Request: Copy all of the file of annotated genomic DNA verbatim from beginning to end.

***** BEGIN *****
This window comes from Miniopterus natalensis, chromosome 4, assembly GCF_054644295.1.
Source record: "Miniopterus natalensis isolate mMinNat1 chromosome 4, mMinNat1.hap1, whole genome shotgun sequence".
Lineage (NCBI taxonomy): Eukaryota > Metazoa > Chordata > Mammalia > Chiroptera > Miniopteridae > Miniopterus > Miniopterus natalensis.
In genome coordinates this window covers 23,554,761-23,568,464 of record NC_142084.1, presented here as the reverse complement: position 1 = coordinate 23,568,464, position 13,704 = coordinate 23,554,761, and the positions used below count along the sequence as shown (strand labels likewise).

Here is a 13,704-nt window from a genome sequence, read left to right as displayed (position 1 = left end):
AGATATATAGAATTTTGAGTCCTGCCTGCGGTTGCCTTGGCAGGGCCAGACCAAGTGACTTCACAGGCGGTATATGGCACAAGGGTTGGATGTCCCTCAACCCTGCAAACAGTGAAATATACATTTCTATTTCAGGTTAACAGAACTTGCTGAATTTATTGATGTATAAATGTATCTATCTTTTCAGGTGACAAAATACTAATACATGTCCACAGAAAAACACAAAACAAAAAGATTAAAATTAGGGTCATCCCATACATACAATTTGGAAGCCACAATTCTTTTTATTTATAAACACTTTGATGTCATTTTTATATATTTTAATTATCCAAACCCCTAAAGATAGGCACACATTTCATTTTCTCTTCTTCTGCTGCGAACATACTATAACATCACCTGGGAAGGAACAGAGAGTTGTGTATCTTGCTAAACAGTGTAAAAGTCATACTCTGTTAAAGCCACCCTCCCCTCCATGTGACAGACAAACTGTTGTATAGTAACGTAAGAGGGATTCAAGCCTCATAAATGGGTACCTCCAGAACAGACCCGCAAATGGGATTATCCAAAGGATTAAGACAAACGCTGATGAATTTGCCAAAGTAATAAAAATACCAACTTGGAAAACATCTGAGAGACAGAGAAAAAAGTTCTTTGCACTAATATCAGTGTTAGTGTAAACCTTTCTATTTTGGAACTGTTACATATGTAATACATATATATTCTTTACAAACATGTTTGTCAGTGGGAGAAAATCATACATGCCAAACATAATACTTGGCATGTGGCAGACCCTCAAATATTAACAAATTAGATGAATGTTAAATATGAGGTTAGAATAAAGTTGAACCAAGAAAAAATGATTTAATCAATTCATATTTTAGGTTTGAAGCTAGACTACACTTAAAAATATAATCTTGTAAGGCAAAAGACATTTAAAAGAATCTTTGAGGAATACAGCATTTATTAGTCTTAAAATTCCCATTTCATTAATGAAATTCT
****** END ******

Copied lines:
This window comes from Miniopterus natalensis, chromosome 4, assembly GCF_054644295.1.
Source record: "Miniopterus natalensis isolate mMinNat1 chromosome 4, mMinNat1.hap1, whole genome shotgun sequence".
Lineage (NCBI taxonomy): Eukaryota > Metazoa > Chordata > Mammalia > Chiroptera > Miniopteridae > Miniopterus > Miniopterus natalensis.
In genome coordinates this window covers 23,554,761-23,568,464 of record NC_142084.1, presented here as the reverse complement: position 1 = coordinate 23,568,464, position 13,704 = coordinate 23,554,761, and the positions used below count along the sequence as shown (strand labels likewise).

Here is a 13,704-nt window from a genome sequence, read left to right as displayed (position 1 = left end):
AGATATATAGAATTTTGAGTCCTGCCTGCGGTTGCCTTGGCAGGGCCAGACCAAGTGACTTCACAGGCGGTATATGGCACAAGGGTTGGATGTCCCTCAACCCTGCAAACAGTGAAATATACATTTCTATTTCAGGTTAACAGAACTTGCTGAATTTATTGATGTATAAATGTATCTATCTTTTCAGGTGACAAAATACTAATACATGTCCACAGAAAAACACAAAACAAAAAGATTAAAATTAGGGTCATCCCATACATACAATTTGGAAGCCACAATTCTTTTTATTTATAAACACTTTGATGTCATTTTTATATATTTTAATTATCCAAACCCCTAAAGATAGGCACACATTTCATTTTCTCTTCTTCTGCTGCGAACATACTATAACATCACCTGGGAAGGAACAGAGAGTTGTGTATCTTGCTAAACAGTGTAAAAGTCATACTCTGTTAAAGCCACCCTCCCCTCCATGTGACAGACAAACTGTTGTATAGTAACGTAAGAGGGATTCAAGCCTCATAAATGGGTACCTCCAGAACAGACCCGCAAATGGGATTATCCAAAGGATTAAGACAAACGCTGATGAATTTGCCAAAGTAATAAAAATACCAACTTGGAAAACATCTGAGAGACAGAGAAAAAAGTTCTTTGCACTAATATCAGTGTTAGTGTAAACCTTTCTATTTTGGAACTGTTACATATGTAATACATATATATTCTTTACAAACATGTTTGTCAGTGGGAGAAAATCATACATGCCAAACATAATACTTGGCATGTGGCAGACCCTCAAATATTAACAAATTAGATGAATGTTAAATATGAGGTTAGAATAAAGTTGAACCAAGAAAAAATGATTTAATCAATTCATATTTTAGGTTTGAAGCTAGACTACACTTAAAAATATAATCTTGTAAGGCAAAAGACATTTAAAAGAATCTTTGAGGAATACAGCATTTATTAGTCTTAAAATTCCCATTTCATTAATGAAATTCT